The side effects of microdermabrasion, such as redness and swelling, are often short-lived. Your skin may be dry and scaly for a day or two, or longer if you have sensitive skin. You may also have some minor bruising. The possible side effects of microdermabrasion are minimal and it is a very safe procedure.
The potential drawbacks are very limited, since Microderm only affects the epidermis, which is the outermost layer of the skin. Common minor and temporary side effects include slight skin tightness, redness, bruising, and tenderness. As a general rule, the greater the potential benefits of a cosmetic treatment, the greater the potential risks and side effects. The potential risks of more aggressive treatments, such as dermabrasion and laser, are much greater than those of microdermabrasion.
The physical act of exfoliation, or the friction between the skin and the manual instrument, increases blood flow in the capillaries close to the surface. As the capillaries dilate, they become visible through the skin and cause skin redness or erythema. Your skin will likely return to its normal appearance a few hours after microdermabrasion. If you have sensitive skin, you may notice skin redness that lasts a little longer than a day.
Small colored spots, called petechiae, may appear on the skin after microdermabrasion. Like bruises and broken capillaries, petechiae are often a side effect of prolonged contact between the microdermabrasion device and the skin, or as a result of using the suction cup at too high a pressure. While common, petechiae are just a minor cosmetic problem that can often be hidden with makeup once the skin begins to heal, approximately 24 hours after the procedure. Signs of petechiae may remain for up to two weeks after treatment.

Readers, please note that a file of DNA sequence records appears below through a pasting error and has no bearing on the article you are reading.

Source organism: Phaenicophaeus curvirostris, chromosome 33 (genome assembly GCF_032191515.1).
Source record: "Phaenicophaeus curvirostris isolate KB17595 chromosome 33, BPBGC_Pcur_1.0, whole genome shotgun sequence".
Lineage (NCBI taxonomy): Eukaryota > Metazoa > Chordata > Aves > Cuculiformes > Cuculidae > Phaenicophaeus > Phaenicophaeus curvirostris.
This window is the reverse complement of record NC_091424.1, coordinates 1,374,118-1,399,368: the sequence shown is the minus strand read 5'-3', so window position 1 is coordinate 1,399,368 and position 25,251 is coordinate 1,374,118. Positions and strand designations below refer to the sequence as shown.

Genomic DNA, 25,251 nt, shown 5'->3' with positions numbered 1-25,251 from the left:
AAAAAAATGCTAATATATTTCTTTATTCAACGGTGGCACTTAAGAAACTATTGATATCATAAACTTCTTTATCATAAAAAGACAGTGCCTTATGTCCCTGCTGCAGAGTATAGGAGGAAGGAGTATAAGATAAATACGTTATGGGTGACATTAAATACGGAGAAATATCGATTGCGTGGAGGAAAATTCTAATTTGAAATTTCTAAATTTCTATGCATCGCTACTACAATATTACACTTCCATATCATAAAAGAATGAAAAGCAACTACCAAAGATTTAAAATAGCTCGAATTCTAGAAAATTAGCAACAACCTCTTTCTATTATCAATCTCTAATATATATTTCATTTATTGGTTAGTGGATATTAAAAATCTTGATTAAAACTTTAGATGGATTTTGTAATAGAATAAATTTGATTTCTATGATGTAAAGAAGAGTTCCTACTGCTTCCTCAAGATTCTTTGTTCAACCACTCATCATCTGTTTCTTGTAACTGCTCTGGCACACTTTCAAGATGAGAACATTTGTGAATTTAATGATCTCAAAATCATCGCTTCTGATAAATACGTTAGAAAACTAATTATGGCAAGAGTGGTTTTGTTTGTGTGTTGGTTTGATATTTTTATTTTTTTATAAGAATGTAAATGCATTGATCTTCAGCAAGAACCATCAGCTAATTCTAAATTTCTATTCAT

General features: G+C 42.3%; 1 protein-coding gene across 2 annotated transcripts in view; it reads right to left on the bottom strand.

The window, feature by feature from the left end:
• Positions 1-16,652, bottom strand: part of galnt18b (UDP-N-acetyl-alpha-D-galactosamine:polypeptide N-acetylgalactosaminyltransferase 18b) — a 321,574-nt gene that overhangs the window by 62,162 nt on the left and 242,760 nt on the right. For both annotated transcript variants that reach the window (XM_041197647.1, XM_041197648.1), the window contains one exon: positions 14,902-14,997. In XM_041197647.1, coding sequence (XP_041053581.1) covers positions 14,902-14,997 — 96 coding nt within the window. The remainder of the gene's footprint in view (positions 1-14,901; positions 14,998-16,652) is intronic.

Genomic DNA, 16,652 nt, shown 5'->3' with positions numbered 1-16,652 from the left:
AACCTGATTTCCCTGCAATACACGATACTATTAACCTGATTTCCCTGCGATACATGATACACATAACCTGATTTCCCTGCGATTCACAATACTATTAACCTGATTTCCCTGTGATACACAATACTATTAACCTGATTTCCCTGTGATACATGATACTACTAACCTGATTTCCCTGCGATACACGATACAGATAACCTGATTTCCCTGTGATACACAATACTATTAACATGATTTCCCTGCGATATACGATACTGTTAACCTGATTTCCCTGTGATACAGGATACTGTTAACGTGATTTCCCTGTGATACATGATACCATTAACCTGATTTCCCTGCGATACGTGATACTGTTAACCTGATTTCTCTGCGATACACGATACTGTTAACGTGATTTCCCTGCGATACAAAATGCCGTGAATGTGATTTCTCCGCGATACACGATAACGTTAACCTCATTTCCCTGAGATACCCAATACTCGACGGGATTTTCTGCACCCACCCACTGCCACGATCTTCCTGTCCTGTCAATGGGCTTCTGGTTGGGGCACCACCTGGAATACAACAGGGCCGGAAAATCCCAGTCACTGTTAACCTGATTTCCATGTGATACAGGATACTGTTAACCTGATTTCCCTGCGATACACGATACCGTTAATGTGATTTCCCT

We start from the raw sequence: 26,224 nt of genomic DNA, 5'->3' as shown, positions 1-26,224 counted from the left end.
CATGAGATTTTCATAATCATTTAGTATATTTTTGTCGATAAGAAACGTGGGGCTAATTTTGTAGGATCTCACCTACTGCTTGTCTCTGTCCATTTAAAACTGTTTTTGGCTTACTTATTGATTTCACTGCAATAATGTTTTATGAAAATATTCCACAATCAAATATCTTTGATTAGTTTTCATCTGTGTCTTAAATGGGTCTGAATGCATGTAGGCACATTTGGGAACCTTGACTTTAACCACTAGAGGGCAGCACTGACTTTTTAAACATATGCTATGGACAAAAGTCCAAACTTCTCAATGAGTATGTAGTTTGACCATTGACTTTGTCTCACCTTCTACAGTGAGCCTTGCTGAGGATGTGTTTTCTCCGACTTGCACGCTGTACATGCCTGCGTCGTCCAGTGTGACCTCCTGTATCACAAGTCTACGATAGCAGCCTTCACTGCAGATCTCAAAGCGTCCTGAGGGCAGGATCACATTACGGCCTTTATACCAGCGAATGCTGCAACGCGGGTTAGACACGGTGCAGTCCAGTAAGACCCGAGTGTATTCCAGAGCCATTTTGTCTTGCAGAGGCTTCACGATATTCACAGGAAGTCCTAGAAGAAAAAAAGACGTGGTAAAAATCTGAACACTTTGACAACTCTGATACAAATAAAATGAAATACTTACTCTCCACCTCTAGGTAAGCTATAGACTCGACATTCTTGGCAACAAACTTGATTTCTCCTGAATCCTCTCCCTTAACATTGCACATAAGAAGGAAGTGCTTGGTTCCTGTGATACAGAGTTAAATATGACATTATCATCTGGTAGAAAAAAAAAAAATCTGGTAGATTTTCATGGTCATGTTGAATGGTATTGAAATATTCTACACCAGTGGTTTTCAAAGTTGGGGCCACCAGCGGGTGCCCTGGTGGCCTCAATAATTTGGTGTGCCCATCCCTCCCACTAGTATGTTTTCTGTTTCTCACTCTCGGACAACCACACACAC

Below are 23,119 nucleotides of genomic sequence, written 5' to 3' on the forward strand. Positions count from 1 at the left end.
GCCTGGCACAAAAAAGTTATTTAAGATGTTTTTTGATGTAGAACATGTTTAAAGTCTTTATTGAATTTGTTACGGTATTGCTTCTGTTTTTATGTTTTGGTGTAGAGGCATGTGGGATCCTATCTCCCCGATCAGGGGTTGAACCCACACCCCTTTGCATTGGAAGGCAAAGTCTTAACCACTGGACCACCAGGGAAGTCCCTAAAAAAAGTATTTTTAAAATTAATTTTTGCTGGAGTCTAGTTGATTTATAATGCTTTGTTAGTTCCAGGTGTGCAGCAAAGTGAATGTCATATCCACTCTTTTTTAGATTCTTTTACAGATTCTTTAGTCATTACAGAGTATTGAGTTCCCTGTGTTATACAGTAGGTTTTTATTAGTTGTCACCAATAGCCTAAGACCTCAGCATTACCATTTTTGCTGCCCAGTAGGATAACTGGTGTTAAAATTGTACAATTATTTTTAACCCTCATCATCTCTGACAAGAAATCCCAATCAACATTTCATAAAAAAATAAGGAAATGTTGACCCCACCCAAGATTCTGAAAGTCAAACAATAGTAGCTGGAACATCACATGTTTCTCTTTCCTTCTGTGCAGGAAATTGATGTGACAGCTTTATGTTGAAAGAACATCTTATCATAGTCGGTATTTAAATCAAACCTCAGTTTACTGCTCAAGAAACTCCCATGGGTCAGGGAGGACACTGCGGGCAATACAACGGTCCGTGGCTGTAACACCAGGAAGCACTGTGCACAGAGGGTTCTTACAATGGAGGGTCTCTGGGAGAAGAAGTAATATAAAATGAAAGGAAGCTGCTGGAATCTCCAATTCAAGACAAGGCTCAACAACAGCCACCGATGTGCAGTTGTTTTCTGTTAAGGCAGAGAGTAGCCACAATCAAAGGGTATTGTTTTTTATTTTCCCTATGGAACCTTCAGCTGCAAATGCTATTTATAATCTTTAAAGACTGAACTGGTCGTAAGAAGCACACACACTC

You may experience some dryness, scaly, or itchy skin immediately after microdermabrasion. If you have oily or combination skin, dry skin may not be as obvious, but you may notice a temporary reduction in fat after a microdermabrasion session. The possible side effects after a microdermabrasion session are limited. Patients may experience mild skin redness, tenderness, bruising, or petechiae, each of which disappears within a maximum of one day after treatment.
After dermabrasion, the treated skin will be red and swollen. The swelling will start to subside in a few days or a week, but it can last for weeks or even months. In recent years, dermatologists and microdermabrasion providers have begun to phase out crystal-based microdermabrasion systems in favor of hand-held, diamond-tipped devices. These homemade microdermabrasion kits often can't provide the depth of skin abrasion or remove dead skin cells by vacuuming them like professional microdermabrasion.
Most home microdermabrasion machines and kits are generally weaker than professional in-office treatments.